First, I realized that I haven’t touched Project Euler since 2022, and haven’t actually solved a problem since 2015! I’d solved problem 72 on April 9, 2015, apparently. And I started work on problem 73 in May 2022, but didn’t get very far with it. So I had to spend some time just spinning things up and refreshing my memory on where everything was and how it all worked.

Having done that, I found that I’d already written a working “brute force” solution for the problem, and used it to solve the simple case (where the limit value is 8), but not the actual problem (where the limit is 12,000). Well, it turns out that the brute force solution worked fine with the actual value, and ran in just a second, so there was no need to do anything more complicated.

Plugging in the correct answer for this problem unlocks a PDF that explains some better solutions to the problem. But I had trouble following it, so I did ask ChatGPT to help me figure some stuff out there. But then I hit a wall, since I didn’t understand a particular mathematical notation used in the PDF, and I can’t easily paste it into ChatGPT and ask it to explain it. (I think I might need to figure out LaTeX or something…) It’s got to do with Farey sequences and Stern-Brocot trees, and I don’t understand any of that. Oh well. I do want to sit down and work on this some more, but it’s 5 PM now, and I should really take a break for dinner some time soon.

One thing I tried with ChatGPT was pasting in a pseudo-code solution to the problem (the simplest one from the PDF) and asking it to convert it to C#. It did a good job of that, and surprisingly even filled in a method that was called in the pseudo-code but not defined (a GCD method). And it even explained that GCD was short for “greatest common divisor,” and explained what that means. So that was kind of cool.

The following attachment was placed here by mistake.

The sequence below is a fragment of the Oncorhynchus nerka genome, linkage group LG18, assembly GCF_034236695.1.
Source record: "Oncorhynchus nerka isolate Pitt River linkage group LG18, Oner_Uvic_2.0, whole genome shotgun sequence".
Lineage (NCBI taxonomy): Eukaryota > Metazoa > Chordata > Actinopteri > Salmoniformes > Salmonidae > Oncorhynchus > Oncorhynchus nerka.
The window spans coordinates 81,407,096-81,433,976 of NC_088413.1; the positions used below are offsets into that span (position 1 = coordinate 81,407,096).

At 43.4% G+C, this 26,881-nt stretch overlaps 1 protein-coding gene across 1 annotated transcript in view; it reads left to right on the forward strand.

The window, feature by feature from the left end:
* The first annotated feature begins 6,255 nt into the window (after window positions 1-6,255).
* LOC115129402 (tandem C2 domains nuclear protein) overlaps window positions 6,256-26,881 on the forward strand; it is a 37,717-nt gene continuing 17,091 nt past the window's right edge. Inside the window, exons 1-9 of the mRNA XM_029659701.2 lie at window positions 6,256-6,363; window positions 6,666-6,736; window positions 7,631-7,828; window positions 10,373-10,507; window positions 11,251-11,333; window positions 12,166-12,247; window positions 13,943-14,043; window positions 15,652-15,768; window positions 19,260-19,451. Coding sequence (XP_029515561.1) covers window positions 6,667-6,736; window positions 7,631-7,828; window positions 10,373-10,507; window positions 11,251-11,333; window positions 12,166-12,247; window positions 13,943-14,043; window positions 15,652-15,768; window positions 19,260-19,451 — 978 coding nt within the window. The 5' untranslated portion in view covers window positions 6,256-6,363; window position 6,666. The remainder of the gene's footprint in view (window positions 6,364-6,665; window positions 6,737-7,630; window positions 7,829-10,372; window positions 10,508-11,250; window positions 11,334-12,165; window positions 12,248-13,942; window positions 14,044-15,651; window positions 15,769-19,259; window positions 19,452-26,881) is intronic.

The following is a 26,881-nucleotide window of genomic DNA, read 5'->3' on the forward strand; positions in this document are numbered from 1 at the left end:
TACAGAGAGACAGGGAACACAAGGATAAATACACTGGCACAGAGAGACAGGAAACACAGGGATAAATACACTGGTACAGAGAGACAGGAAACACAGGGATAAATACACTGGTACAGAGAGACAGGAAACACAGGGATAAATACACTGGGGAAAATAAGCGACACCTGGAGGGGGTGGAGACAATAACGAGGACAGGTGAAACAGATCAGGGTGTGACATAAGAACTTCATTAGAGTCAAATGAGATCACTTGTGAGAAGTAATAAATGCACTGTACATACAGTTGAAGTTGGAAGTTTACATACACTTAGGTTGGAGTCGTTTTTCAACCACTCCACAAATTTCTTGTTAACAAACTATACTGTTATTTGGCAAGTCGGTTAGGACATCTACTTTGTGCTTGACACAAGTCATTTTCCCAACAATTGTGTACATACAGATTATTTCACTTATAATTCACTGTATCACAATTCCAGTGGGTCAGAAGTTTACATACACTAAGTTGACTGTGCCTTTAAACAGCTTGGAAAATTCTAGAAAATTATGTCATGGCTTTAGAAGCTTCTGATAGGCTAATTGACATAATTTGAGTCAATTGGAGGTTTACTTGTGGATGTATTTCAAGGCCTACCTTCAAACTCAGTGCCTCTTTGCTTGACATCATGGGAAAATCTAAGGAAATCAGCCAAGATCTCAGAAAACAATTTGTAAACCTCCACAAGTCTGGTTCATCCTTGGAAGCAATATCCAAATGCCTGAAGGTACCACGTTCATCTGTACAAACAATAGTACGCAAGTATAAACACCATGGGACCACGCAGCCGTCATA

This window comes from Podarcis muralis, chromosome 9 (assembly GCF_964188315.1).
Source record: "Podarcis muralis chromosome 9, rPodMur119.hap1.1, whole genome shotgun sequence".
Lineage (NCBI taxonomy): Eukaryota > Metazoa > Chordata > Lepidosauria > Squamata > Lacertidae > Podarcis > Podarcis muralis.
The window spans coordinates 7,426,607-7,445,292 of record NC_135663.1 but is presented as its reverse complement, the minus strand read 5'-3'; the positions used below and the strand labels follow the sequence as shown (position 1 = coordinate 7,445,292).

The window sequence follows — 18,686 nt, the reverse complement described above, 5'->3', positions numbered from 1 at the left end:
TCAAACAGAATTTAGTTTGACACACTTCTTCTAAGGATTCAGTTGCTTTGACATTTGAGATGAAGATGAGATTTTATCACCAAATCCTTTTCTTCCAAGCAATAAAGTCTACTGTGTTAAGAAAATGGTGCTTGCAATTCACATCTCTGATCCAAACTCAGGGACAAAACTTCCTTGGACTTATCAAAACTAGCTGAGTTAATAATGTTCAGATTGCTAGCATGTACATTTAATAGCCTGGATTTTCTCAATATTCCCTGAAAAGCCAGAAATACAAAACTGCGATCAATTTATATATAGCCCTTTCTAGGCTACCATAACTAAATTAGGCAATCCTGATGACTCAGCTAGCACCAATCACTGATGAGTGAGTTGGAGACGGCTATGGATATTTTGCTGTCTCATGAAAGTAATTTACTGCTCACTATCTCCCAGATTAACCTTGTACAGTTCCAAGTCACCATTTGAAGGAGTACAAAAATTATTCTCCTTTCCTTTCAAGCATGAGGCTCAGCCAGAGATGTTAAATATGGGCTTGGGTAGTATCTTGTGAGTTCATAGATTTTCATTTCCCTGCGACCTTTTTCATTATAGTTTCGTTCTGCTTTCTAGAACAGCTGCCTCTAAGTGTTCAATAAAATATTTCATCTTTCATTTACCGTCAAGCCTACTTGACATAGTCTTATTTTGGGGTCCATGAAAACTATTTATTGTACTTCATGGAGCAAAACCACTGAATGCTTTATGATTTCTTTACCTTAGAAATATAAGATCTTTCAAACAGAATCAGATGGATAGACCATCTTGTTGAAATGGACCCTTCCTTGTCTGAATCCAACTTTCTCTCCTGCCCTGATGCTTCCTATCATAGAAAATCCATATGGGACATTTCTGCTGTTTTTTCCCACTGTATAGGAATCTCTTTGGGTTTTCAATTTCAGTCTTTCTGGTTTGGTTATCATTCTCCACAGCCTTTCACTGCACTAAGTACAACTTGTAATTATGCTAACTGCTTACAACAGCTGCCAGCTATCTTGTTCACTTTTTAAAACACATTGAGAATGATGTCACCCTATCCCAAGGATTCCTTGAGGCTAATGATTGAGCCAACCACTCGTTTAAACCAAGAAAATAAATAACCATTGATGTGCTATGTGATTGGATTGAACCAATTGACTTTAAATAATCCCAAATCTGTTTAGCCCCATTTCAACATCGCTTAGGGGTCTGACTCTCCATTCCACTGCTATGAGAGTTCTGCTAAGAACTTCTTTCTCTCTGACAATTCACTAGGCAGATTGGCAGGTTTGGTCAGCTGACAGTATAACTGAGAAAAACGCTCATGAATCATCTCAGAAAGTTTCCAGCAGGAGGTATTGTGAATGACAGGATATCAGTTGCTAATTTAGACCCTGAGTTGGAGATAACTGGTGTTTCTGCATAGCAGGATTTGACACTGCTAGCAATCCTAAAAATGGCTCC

I was curious to see if other people have played around with using ChatGPT for help with Euler problems, so I did some web searching on that. I found a thread on the Euler forums, from late 2022, where there was a bit of talk about it. And here’s a GitHub repo where somebody just fed a bunch of Euler problems to ChatGPT to see how good it would be at solving them correctly. The results are interesting.

Back on the subject of ChatGPT and similar AI tools in general, I’m still listening to podcasts, reading articles, and playing around with stuff. I guess I’m convinced now that it’s not all snake oil, at least. But I haven’t talked myself into paying for ChatGPT Plus or a paid Poe subscription yet.

digging in to ChatGPT and similar AI stuff

I’ve successfully been ignoring all the hype around ChatGPT and similar AI stuff all through this year.

I was initially amused by some of the stuff folks were posting to Twitter when ChatGPT and DALL-E and other tools were made publicly available. There was a lot of funny stuff out there, with folks getting oddball results out of the chatbots, and using the image generators to make some really crazy images. Initially, it seemed pretty harmless, but also fairly useless.

Then came the op-eds and think pieces from people worried about the impact that these things could have on the world. Everything from worry about AI causing human extinction, to ChatGPT replacing writers and programmers, to the environmental cost of running all this stuff. A lot of that was overblown, I think.

But recently, something pushed me over the edge and I decided I had to start learning some of this stuff. I’m not even sure what did it, exactly. Either way, I’ve been digging into this stuff, and I thought I’d write up some notes.